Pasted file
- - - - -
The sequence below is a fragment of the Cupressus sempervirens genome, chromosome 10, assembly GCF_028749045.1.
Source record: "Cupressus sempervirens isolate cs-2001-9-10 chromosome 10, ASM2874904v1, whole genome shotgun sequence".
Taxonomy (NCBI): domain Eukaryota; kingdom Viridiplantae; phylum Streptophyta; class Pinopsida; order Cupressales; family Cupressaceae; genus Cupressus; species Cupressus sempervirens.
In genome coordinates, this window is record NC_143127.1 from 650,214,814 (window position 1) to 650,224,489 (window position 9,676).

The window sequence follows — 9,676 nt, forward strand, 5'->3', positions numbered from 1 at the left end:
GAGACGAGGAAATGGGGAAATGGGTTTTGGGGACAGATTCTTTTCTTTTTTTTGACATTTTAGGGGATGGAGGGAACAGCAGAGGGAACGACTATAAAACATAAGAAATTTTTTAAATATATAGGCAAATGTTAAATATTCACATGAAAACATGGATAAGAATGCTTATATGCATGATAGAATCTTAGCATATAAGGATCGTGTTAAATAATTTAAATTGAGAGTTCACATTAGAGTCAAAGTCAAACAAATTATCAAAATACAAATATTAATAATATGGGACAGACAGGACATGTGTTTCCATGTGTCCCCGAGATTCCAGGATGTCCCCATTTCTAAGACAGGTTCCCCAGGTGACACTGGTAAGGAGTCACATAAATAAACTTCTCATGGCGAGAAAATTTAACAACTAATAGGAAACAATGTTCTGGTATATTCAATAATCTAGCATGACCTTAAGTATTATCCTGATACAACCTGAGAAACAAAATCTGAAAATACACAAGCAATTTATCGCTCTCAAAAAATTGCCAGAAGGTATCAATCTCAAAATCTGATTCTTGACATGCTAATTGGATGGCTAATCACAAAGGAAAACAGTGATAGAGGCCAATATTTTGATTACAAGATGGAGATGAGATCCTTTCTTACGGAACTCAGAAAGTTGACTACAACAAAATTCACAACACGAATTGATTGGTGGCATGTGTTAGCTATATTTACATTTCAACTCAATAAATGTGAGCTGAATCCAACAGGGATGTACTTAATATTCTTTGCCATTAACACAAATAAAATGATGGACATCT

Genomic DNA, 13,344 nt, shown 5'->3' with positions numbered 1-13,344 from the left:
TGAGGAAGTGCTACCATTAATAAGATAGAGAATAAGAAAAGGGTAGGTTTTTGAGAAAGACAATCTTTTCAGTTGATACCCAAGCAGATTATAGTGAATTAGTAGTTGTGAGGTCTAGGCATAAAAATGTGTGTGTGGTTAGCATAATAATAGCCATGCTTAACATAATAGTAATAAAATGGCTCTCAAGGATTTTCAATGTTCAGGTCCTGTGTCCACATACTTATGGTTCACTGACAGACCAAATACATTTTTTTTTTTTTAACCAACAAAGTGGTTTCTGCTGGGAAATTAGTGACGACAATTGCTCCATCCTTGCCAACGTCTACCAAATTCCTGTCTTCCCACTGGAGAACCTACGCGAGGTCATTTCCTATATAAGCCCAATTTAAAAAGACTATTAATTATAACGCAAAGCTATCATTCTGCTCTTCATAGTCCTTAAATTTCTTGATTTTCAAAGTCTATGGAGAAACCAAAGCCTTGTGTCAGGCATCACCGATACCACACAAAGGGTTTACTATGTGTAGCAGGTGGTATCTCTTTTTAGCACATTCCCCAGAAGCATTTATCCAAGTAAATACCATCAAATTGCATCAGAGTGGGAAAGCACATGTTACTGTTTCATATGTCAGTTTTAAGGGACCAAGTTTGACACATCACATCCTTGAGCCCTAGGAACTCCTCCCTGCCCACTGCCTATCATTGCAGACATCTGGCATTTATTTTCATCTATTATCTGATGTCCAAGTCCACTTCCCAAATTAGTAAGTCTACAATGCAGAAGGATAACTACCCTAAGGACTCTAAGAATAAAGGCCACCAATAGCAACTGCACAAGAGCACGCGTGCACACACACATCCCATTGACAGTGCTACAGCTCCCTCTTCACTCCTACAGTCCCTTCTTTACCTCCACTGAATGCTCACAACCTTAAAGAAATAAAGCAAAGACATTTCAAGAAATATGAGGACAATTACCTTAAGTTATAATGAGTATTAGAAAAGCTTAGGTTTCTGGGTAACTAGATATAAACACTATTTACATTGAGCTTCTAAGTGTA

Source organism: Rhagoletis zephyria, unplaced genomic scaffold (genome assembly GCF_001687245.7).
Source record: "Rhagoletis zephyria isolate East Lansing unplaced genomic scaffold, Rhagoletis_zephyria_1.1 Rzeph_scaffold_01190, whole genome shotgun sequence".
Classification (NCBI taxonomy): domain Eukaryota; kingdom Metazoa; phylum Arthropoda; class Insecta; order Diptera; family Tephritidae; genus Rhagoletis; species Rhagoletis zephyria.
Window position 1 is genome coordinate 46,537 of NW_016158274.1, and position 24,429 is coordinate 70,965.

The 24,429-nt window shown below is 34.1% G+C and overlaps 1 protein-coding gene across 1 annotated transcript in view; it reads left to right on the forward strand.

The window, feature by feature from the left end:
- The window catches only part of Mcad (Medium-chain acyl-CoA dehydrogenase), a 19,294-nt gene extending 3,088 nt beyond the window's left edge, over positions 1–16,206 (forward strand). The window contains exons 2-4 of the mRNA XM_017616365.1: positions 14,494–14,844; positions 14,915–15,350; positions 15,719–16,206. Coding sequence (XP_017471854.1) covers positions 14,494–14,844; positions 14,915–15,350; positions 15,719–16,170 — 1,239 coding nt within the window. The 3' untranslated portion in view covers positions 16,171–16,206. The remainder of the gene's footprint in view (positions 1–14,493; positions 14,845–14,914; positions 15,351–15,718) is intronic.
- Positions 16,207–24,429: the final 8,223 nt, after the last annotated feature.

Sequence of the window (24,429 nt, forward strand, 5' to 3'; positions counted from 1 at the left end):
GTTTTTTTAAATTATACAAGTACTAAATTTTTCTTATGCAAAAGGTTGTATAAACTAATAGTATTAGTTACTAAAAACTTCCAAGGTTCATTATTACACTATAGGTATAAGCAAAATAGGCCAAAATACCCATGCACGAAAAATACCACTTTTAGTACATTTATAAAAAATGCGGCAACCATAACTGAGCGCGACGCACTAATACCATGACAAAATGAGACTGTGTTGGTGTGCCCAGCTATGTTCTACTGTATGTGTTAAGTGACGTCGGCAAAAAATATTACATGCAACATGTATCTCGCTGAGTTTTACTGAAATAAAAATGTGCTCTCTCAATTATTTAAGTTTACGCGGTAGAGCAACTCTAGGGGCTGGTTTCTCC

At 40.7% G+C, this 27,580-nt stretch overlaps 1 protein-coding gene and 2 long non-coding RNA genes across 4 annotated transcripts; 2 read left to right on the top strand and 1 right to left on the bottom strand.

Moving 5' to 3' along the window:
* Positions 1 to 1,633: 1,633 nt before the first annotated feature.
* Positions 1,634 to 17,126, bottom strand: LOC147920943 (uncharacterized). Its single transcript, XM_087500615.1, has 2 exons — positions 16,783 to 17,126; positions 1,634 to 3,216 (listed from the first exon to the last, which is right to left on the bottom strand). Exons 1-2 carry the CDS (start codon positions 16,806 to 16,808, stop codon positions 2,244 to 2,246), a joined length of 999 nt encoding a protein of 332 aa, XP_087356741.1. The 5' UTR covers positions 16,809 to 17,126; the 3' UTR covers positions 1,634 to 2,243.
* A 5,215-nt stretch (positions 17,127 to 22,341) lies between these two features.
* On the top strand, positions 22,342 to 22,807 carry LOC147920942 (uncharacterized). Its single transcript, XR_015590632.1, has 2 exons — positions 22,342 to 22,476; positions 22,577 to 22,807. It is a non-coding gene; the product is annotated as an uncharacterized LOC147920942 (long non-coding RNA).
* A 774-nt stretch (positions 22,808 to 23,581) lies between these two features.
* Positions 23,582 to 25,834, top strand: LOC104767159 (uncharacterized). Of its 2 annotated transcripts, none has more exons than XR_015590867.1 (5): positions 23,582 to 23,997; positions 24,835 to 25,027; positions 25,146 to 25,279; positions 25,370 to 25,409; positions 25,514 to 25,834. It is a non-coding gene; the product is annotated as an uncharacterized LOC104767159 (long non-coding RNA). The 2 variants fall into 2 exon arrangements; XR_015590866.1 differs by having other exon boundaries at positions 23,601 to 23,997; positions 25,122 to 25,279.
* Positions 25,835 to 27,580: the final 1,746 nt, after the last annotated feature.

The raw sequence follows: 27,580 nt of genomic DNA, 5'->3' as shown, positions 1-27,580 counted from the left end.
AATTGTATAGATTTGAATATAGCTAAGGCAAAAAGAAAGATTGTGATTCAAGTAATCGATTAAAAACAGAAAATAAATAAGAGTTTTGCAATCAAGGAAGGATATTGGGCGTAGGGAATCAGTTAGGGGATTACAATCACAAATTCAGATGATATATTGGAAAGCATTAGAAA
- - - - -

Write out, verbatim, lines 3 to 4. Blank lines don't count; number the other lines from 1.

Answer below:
Taxonomy (NCBI): domain Eukaryota; kingdom Viridiplantae; phylum Streptophyta; class Pinopsida; order Cupressales; family Cupressaceae; genus Cupressus; species Cupressus sempervirens.
In genome coordinates, this window is record NC_143127.1 from 650,214,814 (window position 1) to 650,224,489 (window position 9,676).